Korean tea classics
Seoul Selection, Jun 1, 2010 - Social Science - 180 pages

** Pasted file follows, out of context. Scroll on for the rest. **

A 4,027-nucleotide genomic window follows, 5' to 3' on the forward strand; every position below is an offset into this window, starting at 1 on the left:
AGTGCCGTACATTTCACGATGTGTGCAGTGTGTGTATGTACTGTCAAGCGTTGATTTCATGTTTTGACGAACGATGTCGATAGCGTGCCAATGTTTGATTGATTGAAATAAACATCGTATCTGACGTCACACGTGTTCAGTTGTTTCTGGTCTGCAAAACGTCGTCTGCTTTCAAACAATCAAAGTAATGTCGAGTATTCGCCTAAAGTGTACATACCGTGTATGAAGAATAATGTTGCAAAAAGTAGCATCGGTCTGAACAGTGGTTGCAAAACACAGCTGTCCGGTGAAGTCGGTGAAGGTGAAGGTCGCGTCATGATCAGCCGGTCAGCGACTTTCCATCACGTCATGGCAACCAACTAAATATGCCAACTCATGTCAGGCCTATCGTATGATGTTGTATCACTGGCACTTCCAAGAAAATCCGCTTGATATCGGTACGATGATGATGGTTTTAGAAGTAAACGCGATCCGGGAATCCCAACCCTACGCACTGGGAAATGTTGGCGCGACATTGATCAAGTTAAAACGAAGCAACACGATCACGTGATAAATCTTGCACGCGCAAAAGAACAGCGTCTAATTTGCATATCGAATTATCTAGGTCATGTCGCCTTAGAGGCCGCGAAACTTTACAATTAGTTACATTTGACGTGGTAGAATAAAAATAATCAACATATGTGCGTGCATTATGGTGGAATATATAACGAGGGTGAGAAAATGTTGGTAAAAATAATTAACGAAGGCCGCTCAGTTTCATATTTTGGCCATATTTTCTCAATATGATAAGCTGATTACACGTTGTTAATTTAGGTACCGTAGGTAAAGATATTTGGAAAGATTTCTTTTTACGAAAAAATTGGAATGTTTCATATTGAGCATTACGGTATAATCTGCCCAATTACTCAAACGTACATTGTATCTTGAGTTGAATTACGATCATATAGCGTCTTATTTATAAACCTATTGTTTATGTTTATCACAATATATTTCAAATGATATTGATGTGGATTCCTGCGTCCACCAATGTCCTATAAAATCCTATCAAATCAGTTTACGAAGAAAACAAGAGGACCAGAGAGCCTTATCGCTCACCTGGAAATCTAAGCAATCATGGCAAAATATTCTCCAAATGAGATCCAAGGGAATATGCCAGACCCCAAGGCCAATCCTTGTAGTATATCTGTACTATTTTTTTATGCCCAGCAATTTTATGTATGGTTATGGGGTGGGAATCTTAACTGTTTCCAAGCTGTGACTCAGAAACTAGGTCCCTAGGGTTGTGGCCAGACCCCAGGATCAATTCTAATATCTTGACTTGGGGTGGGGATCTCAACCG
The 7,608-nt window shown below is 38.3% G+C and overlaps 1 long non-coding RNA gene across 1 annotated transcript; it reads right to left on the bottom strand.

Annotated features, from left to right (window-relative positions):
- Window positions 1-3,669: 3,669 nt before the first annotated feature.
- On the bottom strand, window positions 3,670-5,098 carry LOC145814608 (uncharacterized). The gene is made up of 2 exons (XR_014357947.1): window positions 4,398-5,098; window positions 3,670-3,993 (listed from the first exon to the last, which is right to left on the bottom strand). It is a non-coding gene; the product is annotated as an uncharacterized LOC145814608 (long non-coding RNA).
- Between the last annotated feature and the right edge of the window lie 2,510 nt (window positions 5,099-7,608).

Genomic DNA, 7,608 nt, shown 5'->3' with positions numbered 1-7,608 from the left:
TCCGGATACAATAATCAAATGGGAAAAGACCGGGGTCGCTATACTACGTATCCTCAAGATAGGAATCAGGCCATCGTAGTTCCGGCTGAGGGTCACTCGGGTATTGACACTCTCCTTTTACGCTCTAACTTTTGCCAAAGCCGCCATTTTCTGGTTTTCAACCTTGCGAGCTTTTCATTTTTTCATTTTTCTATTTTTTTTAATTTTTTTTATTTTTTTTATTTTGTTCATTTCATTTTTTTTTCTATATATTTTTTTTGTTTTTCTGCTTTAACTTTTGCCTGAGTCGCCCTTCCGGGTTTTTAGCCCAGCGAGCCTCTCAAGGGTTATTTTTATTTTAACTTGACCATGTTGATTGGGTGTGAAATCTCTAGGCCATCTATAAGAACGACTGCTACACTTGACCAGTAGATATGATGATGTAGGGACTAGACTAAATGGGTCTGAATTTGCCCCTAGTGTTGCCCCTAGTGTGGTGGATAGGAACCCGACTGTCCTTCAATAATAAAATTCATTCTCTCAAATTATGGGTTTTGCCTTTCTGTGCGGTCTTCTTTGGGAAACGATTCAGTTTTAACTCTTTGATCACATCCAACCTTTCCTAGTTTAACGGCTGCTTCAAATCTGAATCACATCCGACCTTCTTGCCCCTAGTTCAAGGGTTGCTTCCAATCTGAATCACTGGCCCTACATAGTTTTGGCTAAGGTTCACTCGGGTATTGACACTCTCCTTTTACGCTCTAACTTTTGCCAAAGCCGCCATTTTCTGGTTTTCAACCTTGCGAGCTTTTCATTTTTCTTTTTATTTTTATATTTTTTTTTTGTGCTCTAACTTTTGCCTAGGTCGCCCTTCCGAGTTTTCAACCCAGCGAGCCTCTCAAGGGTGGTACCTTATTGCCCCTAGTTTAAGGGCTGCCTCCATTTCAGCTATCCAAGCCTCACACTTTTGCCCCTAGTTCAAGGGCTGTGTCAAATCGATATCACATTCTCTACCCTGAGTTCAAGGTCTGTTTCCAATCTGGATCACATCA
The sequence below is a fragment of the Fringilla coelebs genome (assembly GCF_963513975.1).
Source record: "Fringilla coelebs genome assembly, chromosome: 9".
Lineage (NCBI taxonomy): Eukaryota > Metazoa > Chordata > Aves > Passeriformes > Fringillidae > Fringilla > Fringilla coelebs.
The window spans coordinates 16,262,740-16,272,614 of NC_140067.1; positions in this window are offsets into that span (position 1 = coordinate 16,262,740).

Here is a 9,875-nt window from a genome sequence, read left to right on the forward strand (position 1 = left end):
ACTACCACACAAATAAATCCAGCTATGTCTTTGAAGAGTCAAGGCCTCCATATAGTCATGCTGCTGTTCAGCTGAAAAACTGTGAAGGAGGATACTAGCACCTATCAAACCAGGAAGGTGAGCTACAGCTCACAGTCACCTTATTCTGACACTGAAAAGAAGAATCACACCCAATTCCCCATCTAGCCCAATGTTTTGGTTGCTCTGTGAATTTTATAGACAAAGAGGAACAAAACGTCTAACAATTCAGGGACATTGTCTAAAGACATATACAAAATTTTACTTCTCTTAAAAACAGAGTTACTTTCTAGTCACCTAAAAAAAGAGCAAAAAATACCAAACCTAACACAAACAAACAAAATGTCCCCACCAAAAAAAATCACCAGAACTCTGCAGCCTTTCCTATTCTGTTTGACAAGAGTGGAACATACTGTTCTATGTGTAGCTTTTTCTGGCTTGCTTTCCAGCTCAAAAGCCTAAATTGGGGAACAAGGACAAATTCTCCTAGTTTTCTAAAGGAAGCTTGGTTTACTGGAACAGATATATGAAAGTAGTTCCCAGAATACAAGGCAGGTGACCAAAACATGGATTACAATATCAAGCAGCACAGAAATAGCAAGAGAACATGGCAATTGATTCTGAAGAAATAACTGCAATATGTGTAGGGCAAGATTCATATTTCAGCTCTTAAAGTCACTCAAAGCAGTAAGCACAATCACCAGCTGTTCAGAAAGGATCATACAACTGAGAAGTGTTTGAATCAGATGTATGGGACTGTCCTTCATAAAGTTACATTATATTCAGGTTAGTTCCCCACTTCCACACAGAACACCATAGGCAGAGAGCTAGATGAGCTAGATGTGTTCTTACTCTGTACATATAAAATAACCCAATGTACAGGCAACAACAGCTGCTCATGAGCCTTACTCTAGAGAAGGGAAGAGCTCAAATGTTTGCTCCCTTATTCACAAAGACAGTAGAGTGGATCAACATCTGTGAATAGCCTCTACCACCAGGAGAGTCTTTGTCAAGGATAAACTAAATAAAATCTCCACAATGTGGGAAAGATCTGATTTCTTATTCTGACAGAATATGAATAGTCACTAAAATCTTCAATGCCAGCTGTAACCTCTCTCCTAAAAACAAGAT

Literary Nonfiction. Southeast Asia Studies. Poetry. Translated from the Korean by Brother Anthony of Taize, Hong Keong-Hee, and Steven D. Owyoung. Three ancient texts expressing the essence of the Korean Way of Tea are here translated into English for the first time. The oldest, ChaBu Rhapsody to Tea, by Hanjae Yi Mok (1471-1498), is a sophisticated and delicate celebration of tea. The author was a scholar of considerable attainments who died far too early. The 19th century saw a tea revival among Korean literati. Its main guide was the Venerable Cho-ui (1786-1866). The first of his tea texts, ChaSinJeon Chronicle of the Spirit of Tea, he copied from a Ming Chinese work to serve as a practical guide to tea. The great poem, DongChaSong Hymn in Praise of Korean Tea, for which Cho-ui is chiefly celebrated, is a set of formal poetic stanzas celebrating tea with notes by the author to elucidate the references.
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